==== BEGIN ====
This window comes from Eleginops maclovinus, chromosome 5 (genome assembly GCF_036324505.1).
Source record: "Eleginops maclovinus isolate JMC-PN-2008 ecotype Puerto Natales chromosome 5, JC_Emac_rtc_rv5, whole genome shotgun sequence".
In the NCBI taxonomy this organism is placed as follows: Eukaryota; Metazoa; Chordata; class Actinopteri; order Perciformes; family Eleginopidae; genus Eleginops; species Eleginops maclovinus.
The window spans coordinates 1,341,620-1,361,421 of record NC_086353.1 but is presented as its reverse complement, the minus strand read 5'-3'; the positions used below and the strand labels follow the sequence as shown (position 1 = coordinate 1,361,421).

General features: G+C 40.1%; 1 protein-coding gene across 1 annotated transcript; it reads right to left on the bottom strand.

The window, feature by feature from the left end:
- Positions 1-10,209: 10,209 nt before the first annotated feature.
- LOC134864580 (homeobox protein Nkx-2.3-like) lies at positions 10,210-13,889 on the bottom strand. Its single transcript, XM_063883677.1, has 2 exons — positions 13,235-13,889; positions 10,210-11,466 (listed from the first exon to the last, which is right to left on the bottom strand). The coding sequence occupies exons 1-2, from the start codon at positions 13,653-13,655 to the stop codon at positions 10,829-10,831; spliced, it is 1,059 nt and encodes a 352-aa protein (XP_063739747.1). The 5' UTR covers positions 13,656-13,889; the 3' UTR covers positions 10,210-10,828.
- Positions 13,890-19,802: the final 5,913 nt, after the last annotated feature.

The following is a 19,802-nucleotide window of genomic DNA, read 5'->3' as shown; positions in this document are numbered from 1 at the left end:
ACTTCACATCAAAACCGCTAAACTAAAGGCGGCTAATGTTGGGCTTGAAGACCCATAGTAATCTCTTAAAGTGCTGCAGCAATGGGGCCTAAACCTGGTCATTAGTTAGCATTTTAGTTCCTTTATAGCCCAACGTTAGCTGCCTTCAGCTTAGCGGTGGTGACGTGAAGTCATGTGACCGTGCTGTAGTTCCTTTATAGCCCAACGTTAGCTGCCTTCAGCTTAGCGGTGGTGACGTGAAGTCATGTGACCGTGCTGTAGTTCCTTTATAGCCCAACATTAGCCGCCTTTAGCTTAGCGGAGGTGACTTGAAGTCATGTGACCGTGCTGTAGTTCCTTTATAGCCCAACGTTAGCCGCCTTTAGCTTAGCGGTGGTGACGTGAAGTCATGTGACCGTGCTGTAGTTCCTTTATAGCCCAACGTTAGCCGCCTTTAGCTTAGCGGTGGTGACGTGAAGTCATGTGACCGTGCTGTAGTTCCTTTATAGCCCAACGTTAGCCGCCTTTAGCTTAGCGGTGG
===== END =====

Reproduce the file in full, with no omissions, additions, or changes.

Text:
This window comes from Eleginops maclovinus, chromosome 5 (genome assembly GCF_036324505.1).
Source record: "Eleginops maclovinus isolate JMC-PN-2008 ecotype Puerto Natales chromosome 5, JC_Emac_rtc_rv5, whole genome shotgun sequence".
In the NCBI taxonomy this organism is placed as follows: Eukaryota; Metazoa; Chordata; class Actinopteri; order Perciformes; family Eleginopidae; genus Eleginops; species Eleginops maclovinus.
The window spans coordinates 1,341,620-1,361,421 of record NC_086353.1 but is presented as its reverse complement, the minus strand read 5'-3'; the positions used below and the strand labels follow the sequence as shown (position 1 = coordinate 1,361,421).

General features: G+C 40.1%; 1 protein-coding gene across 1 annotated transcript; it reads right to left on the bottom strand.

The window, feature by feature from the left end:
- Positions 1-10,209: 10,209 nt before the first annotated feature.
- LOC134864580 (homeobox protein Nkx-2.3-like) lies at positions 10,210-13,889 on the bottom strand. Its single transcript, XM_063883677.1, has 2 exons — positions 13,235-13,889; positions 10,210-11,466 (listed from the first exon to the last, which is right to left on the bottom strand). The coding sequence occupies exons 1-2, from the start codon at positions 13,653-13,655 to the stop codon at positions 10,829-10,831; spliced, it is 1,059 nt and encodes a 352-aa protein (XP_063739747.1). The 5' UTR covers positions 13,656-13,889; the 3' UTR covers positions 10,210-10,828.
- Positions 13,890-19,802: the final 5,913 nt, after the last annotated feature.

The following is a 19,802-nucleotide window of genomic DNA, read 5'->3' as shown; positions in this document are numbered from 1 at the left end:
ACTTCACATCAAAACCGCTAAACTAAAGGCGGCTAATGTTGGGCTTGAAGACCCATAGTAATCTCTTAAAGTGCTGCAGCAATGGGGCCTAAACCTGGTCATTAGTTAGCATTTTAGTTCCTTTATAGCCCAACGTTAGCTGCCTTCAGCTTAGCGGTGGTGACGTGAAGTCATGTGACCGTGCTGTAGTTCCTTTATAGCCCAACGTTAGCTGCCTTCAGCTTAGCGGTGGTGACGTGAAGTCATGTGACCGTGCTGTAGTTCCTTTATAGCCCAACATTAGCCGCCTTTAGCTTAGCGGAGGTGACTTGAAGTCATGTGACCGTGCTGTAGTTCCTTTATAGCCCAACGTTAGCCGCCTTTAGCTTAGCGGTGGTGACGTGAAGTCATGTGACCGTGCTGTAGTTCCTTTATAGCCCAACGTTAGCCGCCTTTAGCTTAGCGGTGGTGACGTGAAGTCATGTGACCGTGCTGTAGTTCCTTTATAGCCCAACGTTAGCCGCCTTTAGCTTAGCGGTGG